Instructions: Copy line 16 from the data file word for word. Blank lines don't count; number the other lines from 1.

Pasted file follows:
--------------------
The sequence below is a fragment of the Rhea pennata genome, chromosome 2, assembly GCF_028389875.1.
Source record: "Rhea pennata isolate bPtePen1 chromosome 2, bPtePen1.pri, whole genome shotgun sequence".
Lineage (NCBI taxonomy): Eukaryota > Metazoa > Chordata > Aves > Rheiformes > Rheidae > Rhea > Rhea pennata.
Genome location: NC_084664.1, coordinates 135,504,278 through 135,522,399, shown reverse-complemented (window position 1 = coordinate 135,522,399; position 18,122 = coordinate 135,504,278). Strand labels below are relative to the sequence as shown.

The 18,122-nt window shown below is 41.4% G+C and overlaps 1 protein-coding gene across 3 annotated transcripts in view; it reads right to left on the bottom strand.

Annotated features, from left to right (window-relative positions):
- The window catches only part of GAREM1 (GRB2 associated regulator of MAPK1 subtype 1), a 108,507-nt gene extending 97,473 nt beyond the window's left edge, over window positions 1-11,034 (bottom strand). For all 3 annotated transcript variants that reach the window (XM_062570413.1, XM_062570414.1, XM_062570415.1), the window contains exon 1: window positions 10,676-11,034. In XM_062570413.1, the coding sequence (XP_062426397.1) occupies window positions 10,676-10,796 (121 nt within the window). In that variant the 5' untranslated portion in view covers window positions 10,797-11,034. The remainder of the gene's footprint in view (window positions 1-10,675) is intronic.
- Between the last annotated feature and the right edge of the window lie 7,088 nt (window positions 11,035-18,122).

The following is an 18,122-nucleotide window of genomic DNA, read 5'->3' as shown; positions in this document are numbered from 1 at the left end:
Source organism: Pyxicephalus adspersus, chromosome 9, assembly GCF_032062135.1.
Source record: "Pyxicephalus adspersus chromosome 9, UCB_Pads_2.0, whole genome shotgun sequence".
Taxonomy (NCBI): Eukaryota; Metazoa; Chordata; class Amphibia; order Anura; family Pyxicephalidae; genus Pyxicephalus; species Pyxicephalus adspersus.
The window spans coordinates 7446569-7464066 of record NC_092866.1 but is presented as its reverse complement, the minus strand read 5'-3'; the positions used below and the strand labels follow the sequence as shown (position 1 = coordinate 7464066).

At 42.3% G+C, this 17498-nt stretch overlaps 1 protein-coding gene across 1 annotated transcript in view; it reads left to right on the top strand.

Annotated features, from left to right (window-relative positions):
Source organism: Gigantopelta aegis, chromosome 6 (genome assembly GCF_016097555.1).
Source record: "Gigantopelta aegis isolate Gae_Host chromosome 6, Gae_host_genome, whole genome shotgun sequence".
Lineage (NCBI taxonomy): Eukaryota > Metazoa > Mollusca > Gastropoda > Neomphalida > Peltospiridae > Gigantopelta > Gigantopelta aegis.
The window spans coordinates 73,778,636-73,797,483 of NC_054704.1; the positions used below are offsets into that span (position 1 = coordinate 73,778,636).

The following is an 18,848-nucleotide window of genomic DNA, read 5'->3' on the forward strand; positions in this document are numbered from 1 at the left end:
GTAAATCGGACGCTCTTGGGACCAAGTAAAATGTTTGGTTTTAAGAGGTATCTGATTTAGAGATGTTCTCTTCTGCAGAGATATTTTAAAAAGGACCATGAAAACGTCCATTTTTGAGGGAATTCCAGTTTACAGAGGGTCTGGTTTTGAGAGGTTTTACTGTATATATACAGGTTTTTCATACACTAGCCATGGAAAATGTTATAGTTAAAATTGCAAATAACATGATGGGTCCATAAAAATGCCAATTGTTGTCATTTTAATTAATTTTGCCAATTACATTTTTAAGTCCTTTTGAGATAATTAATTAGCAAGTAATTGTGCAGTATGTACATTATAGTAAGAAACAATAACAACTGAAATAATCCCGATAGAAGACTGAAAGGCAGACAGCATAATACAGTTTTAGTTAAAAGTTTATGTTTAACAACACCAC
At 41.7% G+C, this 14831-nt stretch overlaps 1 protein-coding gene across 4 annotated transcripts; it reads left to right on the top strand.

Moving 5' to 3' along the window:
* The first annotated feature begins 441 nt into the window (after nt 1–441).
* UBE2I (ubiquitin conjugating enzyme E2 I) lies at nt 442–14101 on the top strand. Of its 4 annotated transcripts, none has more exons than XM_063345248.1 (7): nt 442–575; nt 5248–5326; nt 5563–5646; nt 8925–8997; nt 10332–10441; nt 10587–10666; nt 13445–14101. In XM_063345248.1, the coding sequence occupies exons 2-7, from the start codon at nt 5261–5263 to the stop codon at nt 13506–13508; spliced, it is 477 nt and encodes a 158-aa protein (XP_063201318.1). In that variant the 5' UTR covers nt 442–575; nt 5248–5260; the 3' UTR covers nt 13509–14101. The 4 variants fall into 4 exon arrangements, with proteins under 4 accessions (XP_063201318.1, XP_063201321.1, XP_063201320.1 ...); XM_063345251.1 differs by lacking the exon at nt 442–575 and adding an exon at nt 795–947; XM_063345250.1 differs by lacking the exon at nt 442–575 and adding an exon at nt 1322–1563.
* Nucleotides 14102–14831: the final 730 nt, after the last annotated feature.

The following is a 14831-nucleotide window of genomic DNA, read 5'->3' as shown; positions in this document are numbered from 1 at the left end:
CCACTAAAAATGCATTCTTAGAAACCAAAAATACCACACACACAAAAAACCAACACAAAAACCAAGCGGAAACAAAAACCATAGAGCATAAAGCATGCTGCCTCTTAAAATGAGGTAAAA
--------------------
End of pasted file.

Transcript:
Source organism: Gigantopelta aegis, chromosome 6 (genome assembly GCF_016097555.1).